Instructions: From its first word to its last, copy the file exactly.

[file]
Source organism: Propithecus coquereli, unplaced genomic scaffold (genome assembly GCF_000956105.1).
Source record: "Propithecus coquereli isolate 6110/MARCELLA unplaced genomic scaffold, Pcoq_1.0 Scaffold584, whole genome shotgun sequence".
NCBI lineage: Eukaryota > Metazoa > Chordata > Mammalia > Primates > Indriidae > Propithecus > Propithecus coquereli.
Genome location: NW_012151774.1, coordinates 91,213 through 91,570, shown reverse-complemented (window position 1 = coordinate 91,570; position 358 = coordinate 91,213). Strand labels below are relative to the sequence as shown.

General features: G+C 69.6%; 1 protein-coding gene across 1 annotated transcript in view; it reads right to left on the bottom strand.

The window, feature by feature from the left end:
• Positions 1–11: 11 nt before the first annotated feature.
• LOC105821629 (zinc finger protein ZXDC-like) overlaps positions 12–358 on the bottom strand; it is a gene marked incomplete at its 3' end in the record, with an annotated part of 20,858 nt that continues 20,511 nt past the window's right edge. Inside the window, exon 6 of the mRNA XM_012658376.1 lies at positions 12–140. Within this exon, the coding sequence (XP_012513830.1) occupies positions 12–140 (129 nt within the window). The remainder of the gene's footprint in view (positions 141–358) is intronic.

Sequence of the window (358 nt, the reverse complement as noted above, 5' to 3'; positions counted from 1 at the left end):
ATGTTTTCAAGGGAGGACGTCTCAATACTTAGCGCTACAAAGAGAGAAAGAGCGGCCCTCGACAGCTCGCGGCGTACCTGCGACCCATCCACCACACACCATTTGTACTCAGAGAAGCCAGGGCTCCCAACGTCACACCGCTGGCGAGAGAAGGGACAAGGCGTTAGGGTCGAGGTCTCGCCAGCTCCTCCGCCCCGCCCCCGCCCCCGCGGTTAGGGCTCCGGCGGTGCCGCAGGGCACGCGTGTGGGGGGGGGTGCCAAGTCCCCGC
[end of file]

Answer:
Source organism: Propithecus coquereli, unplaced genomic scaffold (genome assembly GCF_000956105.1).
Source record: "Propithecus coquereli isolate 6110/MARCELLA unplaced genomic scaffold, Pcoq_1.0 Scaffold584, whole genome shotgun sequence".
NCBI lineage: Eukaryota > Metazoa > Chordata > Mammalia > Primates > Indriidae > Propithecus > Propithecus coquereli.
Genome location: NW_012151774.1, coordinates 91,213 through 91,570, shown reverse-complemented (window position 1 = coordinate 91,570; position 358 = coordinate 91,213). Strand labels below are relative to the sequence as shown.

General features: G+C 69.6%; 1 protein-coding gene across 1 annotated transcript in view; it reads right to left on the bottom strand.

The window, feature by feature from the left end:
• Positions 1–11: 11 nt before the first annotated feature.
• LOC105821629 (zinc finger protein ZXDC-like) overlaps positions 12–358 on the bottom strand; it is a gene marked incomplete at its 3' end in the record, with an annotated part of 20,858 nt that continues 20,511 nt past the window's right edge. Inside the window, exon 6 of the mRNA XM_012658376.1 lies at positions 12–140. Within this exon, the coding sequence (XP_012513830.1) occupies positions 12–140 (129 nt within the window). The remainder of the gene's footprint in view (positions 141–358) is intronic.

Sequence of the window (358 nt, the reverse complement as noted above, 5' to 3'; positions counted from 1 at the left end):
ATGTTTTCAAGGGAGGACGTCTCAATACTTAGCGCTACAAAGAGAGAAAGAGCGGCCCTCGACAGCTCGCGGCGTACCTGCGACCCATCCACCACACACCATTTGTACTCAGAGAAGCCAGGGCTCCCAACGTCACACCGCTGGCGAGAGAAGGGACAAGGCGTTAGGGTCGAGGTCTCGCCAGCTCCTCCGCCCCGCCCCCGCCCCCGCGGTTAGGGCTCCGGCGGTGCCGCAGGGCACGCGTGTGGGGGGGGGTGCCAAGTCCCCGC